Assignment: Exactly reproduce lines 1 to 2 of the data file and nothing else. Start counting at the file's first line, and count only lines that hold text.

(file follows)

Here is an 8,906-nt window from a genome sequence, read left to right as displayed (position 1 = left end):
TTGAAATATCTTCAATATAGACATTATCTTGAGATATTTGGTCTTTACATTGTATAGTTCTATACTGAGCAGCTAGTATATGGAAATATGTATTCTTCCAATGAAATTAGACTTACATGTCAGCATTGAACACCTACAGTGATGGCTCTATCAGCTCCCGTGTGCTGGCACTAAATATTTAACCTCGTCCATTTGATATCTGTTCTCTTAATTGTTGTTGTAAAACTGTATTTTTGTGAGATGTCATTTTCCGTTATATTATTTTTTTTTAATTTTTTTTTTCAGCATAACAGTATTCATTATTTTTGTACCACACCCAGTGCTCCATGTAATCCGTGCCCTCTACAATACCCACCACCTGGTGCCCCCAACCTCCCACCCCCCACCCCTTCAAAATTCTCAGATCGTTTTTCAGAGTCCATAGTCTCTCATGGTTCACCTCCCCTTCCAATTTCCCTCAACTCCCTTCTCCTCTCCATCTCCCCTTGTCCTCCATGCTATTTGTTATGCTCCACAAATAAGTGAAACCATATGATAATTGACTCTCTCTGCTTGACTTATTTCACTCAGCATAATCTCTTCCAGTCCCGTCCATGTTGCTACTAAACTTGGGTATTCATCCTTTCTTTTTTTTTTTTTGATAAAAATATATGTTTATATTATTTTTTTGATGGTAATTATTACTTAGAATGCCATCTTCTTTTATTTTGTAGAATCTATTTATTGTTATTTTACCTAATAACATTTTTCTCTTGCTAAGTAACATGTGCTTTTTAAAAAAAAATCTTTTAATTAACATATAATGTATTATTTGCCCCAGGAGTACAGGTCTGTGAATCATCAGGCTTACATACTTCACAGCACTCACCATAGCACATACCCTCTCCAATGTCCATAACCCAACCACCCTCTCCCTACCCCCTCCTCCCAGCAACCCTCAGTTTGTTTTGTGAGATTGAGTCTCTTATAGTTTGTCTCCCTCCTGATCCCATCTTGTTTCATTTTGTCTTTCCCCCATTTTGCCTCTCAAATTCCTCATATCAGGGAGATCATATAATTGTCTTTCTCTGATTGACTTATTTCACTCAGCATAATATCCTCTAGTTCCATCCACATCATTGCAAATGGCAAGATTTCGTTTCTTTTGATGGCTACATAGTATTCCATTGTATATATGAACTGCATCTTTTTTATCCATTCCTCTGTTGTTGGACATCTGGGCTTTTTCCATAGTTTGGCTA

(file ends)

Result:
Here is an 8,906-nt window from a genome sequence, read left to right as displayed (position 1 = left end):
TTGAAATATCTTCAATATAGACATTATCTTGAGATATTTGGTCTTTACATTGTATAGTTCTATACTGAGCAGCTAGTATATGGAAATATGTATTCTTCCAATGAAATTAGACTTACATGTCAGCATTGAACACCTACAGTGATGGCTCTATCAGCTCCCGTGTGCTGGCACTAAATATTTAACCTCGTCCATTTGATATCTGTTCTCTTAATTGTTGTTGTAAAACTGTATTTTTGTGAGATGTCATTTTCCGTTATATTATTTTTTTTTAATTTTTTTTTTCAGCATAACAGTATTCATTATTTTTGTACCACACCCAGTGCTCCATGTAATCCGTGCCCTCTACAATACCCACCACCTGGTGCCCCCAACCTCCCACCCCCCACCCCTTCAAAATTCTCAGATCGTTTTTCAGAGTCCATAGTCTCTCATGGTTCACCTCCCCTTCCAATTTCCCTCAACTCCCTTCTCCTCTCCATCTCCCCTTGTCCTCCATGCTATTTGTTATGCTCCACAAATAAGTGAAACCATATGATAATTGACTCTCTCTGCTTGACTTATTTCACTCAGCATAATCTCTTCCAGTCCCGTCCATGTTGCTACTAAACTTGGGTATTCATCCTTTCTTTTTTTTTTTTTGATAAAAATATATGTTTATATTATTTTTTTGATGGTAATTATTACTTAGAATGCCATCTTCTTTTATTTTGTAGAATCTATTTATTGTTATTTTACCTAATAACATTTTTCTCTTGCTAAGTAACATGTGCTTTTTAAAAAAAAATCTTTTAATTAACATATAATGTATTATTTGCCCCAGGAGTACAGGTCTGTGAATCATCAGGCTTACATACTTCACAGCACTCACCATAGCACATACCCTCTCCAATGTCCATAACCCAACCACCCTCTCCCTACCCCCTCCTCCCAGCAACCCTCAGTTTGTTTTGTGAGATTGAGTCTCTTATAGTTTGTCTCCCTCCTGATCCCATCTTGTTTCATTTTGTCTTTCCCCCATTTTGCCTCTCAAATTCCTCATATCAGGGAGATCATATAATTGTCTTTCTCTGATTGACTTATTTCACTCAGCATAATATCCTCTAGTTCCATCCACATCATTGCAAATGGCAAGATTTCGTTTCTTTTGATGGCTACATAGTATTCCATTGTATATATGAACTGCATCTTTTTTATCCATTCCTCTGTTGTTGGACATCTGGGCTTTTTCCATAGTTTGGCTA